What is Arbitration?
Most people going through a separation are able to reach agreement on the terms of a separation agreement through direct negotiation or mediation, with the guidance of their lawyers. For those who are unable to reach agreement in negotiation or mediation, their choices include collaborative law, going to court, or using arbitration.
An arbitrator is a private decision-maker. Family arbitration in Ontario is governed by the Arbitration Act and the Family Law Act. Arbitration is a good process choice for some people; parties considering arbitration should seek legal advice before hand to make sure it is the right process for them.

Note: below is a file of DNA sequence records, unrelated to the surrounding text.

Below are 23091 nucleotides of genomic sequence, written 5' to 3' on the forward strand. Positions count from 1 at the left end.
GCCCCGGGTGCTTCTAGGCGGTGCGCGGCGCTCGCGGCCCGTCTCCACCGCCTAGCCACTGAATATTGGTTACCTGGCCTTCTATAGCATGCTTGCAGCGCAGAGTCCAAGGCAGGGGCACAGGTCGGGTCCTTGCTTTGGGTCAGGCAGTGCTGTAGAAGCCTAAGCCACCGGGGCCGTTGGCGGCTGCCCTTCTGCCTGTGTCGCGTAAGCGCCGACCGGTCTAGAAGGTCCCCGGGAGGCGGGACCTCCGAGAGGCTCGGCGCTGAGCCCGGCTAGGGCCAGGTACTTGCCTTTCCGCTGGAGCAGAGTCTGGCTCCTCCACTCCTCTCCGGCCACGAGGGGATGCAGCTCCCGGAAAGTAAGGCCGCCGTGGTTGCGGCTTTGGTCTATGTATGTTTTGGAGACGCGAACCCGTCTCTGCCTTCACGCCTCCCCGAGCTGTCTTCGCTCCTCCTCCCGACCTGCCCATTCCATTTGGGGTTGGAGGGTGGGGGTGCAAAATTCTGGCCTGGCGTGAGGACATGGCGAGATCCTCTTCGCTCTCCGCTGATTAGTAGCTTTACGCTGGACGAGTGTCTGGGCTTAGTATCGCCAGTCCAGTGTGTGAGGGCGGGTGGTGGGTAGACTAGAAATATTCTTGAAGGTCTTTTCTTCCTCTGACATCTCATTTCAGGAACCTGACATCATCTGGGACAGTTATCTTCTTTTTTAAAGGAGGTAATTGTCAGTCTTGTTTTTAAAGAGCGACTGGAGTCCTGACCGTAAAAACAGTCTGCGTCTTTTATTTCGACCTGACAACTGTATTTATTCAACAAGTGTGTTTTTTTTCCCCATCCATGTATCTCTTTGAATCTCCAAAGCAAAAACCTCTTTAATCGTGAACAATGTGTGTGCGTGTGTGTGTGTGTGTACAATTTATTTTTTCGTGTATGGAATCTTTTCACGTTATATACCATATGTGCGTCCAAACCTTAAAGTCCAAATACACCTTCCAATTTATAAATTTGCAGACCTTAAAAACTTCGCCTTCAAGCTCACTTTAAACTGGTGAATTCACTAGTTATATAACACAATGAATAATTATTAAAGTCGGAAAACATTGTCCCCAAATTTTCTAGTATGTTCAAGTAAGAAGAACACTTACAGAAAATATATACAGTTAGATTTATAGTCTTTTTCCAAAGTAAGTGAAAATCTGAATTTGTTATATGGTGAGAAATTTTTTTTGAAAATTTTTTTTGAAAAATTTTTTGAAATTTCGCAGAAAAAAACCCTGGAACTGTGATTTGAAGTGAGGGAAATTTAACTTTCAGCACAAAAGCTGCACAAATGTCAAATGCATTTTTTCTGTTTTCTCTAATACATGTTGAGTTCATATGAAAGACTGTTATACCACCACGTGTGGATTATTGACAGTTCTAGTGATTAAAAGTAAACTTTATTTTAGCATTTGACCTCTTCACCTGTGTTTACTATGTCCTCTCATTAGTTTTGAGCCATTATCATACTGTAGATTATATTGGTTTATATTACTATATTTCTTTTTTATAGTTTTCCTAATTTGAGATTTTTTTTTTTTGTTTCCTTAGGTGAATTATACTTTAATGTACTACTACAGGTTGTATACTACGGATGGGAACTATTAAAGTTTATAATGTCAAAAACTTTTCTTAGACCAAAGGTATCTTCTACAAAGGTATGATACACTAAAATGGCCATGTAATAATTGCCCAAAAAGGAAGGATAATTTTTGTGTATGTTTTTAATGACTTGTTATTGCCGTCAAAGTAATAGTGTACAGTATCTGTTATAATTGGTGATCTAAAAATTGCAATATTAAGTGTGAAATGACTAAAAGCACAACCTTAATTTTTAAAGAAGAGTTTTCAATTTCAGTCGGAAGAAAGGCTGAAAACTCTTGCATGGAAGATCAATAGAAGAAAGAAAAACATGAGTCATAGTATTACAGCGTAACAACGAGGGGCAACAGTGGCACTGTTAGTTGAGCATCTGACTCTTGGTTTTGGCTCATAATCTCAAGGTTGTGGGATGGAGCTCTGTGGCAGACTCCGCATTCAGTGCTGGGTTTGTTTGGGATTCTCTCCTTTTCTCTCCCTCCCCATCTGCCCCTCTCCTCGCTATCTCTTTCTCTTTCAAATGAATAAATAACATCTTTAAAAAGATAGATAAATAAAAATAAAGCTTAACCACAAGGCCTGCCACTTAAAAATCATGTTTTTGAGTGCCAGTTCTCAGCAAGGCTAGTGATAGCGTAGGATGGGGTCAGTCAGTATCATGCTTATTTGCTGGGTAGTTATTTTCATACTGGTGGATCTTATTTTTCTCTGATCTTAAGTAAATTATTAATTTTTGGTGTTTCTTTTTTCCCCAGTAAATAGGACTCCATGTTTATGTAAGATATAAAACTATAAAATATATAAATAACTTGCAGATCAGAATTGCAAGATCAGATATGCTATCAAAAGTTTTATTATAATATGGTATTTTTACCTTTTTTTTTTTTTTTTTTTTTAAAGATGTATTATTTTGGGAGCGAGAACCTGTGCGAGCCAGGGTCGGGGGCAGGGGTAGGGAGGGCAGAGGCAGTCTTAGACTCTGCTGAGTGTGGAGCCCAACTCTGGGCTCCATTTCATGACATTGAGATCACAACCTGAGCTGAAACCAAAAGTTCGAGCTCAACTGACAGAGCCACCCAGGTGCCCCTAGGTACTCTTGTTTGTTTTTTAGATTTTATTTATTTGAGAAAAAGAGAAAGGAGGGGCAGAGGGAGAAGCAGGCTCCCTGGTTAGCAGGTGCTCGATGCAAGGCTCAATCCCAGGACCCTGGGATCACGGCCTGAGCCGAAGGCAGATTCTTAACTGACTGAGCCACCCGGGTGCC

All arbitrations must take place under an Arbitration Agreement between the parties and their arbitrator, and everyone must get independent legal advice on such agreements before starting.
Parties choosing arbitration do so because they feel that the process will be faster and more confidential. Parties in arbitration choose their decision-maker, unlike going to court where there is no control over which judge hears your case.
Arbitration processes can be designed to be quicker and less formal than a typical court hearing, which can reduce expense and time. However, private arbitrators are paid by the parties, and they also must pay for their own court reporter (if they choose to have one), which can increase costs.